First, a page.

Roberts established the group in 2015 to help domestic violence victims and those who suffered dating abuse. For the summit, she branched out to include speakers on a great deal more.
“As a survivor of domestic violence, my abuse began as a teenager and I personally dealt with these very same issues – suicide, depression, bullying, and low self-esteem,” she said.
Roberts wants to be able to go into schools, churches and “all over, year round, to be able to keep the conversation going with teens about teen dating violence, healthy relationships, and red flags”.
“Nearly 1.5 million high school students nationwide experience physical abuse from a dating partner in a single year. This is something that needs to be talked about all the time, not just in ‘awareness’ months,” she said.
“For adult victims, I want to eventually have a ‘safe space’ for victims fleeing their abuser and also have a ‘now what’ plan. Sheltering them temporarily won’t help them if we can’t give them resources to basically start their lives over,” Roberts said.
She relates this to her own experience.
“I stayed with my abuser for a while and kept going back because he took care of me financially. Once I left, and I had a job, a car, and my own place taking care of myself, I realised that I could do it on my own and that I didn’t need him.”
Since it was established, Pain 2 Purpose has also given out over 300 new and slightly used purses, stuffed with hygiene products, to domestic violence shelters from Florida City to Broward County.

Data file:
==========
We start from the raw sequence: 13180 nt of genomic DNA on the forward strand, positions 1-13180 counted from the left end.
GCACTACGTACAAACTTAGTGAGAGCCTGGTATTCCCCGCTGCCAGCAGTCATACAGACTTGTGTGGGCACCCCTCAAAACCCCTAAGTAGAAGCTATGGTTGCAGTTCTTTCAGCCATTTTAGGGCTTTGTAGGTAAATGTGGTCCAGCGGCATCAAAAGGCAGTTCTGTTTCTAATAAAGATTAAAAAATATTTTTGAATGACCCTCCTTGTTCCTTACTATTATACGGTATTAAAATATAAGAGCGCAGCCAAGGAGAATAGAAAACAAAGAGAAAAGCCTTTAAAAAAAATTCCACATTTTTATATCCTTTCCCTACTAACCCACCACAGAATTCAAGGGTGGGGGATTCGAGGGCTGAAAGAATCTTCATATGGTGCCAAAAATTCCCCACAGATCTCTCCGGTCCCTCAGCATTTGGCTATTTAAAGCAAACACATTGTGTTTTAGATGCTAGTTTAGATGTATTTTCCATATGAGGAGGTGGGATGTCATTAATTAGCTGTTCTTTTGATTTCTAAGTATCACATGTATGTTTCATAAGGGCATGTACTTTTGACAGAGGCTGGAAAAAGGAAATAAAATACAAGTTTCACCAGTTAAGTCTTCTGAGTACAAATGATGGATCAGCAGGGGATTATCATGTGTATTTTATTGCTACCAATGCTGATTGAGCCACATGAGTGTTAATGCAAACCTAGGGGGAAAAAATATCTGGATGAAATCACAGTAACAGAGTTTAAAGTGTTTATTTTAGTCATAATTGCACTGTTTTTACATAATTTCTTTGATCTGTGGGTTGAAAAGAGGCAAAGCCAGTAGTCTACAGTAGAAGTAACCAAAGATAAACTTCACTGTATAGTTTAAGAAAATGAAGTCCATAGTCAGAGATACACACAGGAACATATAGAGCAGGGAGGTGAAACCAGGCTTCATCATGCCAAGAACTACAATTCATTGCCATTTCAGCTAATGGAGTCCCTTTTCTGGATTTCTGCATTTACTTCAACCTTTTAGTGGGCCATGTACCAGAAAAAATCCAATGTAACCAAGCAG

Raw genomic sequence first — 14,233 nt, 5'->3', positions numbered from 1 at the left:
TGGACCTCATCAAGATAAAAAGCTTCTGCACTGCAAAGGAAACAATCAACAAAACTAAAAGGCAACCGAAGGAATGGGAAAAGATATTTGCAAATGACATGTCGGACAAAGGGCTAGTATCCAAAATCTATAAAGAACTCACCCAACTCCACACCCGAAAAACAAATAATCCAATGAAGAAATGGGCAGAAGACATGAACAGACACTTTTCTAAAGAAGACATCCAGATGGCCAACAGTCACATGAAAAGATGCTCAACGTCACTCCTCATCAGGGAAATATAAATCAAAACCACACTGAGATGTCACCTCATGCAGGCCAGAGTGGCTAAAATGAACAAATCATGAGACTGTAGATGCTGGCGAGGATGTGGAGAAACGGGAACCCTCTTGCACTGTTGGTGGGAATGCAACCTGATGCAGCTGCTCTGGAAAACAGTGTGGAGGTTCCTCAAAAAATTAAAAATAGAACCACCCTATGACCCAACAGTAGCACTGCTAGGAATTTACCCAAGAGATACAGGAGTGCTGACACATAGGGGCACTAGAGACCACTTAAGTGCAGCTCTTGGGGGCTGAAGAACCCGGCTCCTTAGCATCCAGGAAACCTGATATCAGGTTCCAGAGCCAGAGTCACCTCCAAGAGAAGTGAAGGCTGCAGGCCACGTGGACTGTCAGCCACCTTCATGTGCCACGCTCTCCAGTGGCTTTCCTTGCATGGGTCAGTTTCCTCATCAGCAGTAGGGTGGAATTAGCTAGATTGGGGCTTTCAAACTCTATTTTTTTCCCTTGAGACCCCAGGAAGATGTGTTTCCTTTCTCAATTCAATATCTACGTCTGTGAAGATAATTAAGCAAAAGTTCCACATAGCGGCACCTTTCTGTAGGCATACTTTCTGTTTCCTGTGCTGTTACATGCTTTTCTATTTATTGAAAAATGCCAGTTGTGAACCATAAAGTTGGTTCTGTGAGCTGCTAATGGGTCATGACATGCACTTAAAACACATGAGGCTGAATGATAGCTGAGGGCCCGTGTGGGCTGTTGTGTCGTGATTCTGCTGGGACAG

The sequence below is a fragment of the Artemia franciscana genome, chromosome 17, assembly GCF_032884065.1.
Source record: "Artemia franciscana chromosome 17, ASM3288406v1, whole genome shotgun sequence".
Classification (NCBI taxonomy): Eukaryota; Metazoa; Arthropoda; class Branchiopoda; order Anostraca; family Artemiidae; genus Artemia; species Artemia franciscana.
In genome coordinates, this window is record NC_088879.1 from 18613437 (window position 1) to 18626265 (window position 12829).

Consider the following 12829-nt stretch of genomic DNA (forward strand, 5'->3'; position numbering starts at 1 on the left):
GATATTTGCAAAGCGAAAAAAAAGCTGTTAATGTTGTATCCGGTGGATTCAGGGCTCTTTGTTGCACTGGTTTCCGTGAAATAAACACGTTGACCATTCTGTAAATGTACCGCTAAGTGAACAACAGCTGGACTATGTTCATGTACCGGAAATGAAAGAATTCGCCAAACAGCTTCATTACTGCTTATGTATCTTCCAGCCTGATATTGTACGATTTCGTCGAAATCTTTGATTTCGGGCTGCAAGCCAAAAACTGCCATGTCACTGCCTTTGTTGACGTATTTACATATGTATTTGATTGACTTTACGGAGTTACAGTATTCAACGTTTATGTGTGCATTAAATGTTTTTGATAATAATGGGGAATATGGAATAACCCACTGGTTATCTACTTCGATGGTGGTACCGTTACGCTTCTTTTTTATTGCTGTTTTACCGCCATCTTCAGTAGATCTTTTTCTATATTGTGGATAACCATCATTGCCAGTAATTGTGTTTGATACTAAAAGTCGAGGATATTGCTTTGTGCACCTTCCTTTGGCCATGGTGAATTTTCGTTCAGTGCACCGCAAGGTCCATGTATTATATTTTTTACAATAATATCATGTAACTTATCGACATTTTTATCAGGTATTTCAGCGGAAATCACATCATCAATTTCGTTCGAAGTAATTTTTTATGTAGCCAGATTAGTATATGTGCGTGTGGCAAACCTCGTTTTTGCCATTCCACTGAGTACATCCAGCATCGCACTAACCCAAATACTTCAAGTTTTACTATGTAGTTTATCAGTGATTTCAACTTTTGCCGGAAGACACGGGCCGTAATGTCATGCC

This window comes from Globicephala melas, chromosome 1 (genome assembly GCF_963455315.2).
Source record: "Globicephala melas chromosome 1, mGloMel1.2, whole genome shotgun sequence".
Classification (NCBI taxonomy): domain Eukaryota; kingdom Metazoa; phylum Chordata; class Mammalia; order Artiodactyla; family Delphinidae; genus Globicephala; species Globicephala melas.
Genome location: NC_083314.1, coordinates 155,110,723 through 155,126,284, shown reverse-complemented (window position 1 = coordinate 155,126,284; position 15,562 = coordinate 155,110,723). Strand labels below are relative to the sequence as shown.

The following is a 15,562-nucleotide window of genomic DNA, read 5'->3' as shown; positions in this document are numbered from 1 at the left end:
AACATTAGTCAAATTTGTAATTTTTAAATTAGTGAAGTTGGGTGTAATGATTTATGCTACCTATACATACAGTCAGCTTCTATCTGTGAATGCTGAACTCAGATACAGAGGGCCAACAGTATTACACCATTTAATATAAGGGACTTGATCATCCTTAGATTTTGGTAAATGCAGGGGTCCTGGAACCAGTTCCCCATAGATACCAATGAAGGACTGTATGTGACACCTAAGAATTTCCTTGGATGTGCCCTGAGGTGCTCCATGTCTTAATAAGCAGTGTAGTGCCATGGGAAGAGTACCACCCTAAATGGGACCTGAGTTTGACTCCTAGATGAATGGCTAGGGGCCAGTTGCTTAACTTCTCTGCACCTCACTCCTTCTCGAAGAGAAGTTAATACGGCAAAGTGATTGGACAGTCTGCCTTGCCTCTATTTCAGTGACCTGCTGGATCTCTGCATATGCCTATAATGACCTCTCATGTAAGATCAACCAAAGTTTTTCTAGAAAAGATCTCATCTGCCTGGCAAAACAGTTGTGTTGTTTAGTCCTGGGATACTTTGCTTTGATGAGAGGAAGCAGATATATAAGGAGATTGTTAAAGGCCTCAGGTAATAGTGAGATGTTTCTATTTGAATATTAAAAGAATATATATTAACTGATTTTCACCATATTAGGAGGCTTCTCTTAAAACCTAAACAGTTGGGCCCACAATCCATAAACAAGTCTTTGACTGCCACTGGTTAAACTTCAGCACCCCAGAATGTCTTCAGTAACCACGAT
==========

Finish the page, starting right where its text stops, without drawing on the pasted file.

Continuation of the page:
Roberts has been on numerous panels and, recently, she was invited to speak to law students at Florida International University about how to work with abuse victims.
“I told them that they need to be very empathetic in their careers when they have women who come to see them to get help,” Roberts said. “I have shared my story of abuse and survival in the hopes of saving someone else from what I went through or helping someone get out of their situation.”
For Silvia Dominguez Vanni, her “inspiration and reason for everything” is her baby Salvatore.
Sal was diagnosed with Stage IV neuroblastoma cancer when he was just four. He died in 2011, a month shy of his eighth birthday, after undergoing 55 cycles of chemotherapy, 50 rounds of radiation, 12 surgeries, over 200 blood and platelet transfusions, and more scans and hospitalisations than anyone should have to go through.
“Sal was treated in seven different hospitals across five different states,” his mother said. “He was a trailblazer as the first child on many Phase I experimental trials across the country, leading the way for potential new treatments for kids like him.”
She and her husband, Steven, started Mystic Force Foundation in 2008 when their son was given a 20% chance to live five more years. Steven Vanni is a University of Miami neurological surgeon.
“We decided at that moment that we would do everything we could to save his life and all the other children suffering as he was,” Silvia said. On Sept 8, in North Miami Beach, they opened Heroes Hangout (www.mysticforcefoundation.com). It is a place where kids with cancer can be a little bit like other kids. Because the children spend so much time getting treatments, and in the hospital, they cannot risk going into germ-filled toy stores and playgrounds.
“The Heroes Hangout provides a place where our Heroes can come hang out, play video games, do crafts, ‘shop’ for toys (at no cost!), attend special events and just have fun like all kids should,” she said. “The Heroes Hangout is not only for our sweetest children but for the parents as well. To see your child happy, to bring them joy and laughter while they are going through such a traumatic and painful experience, is a feeling that is indescribable unless you have lived through it.”
Mystic Force Foundation also organises monthly in-patient parties where volunteers bring hundreds of toys, do special crafts, play music, and dance. Companies or individuals donate dinner for the evening, Silvia said.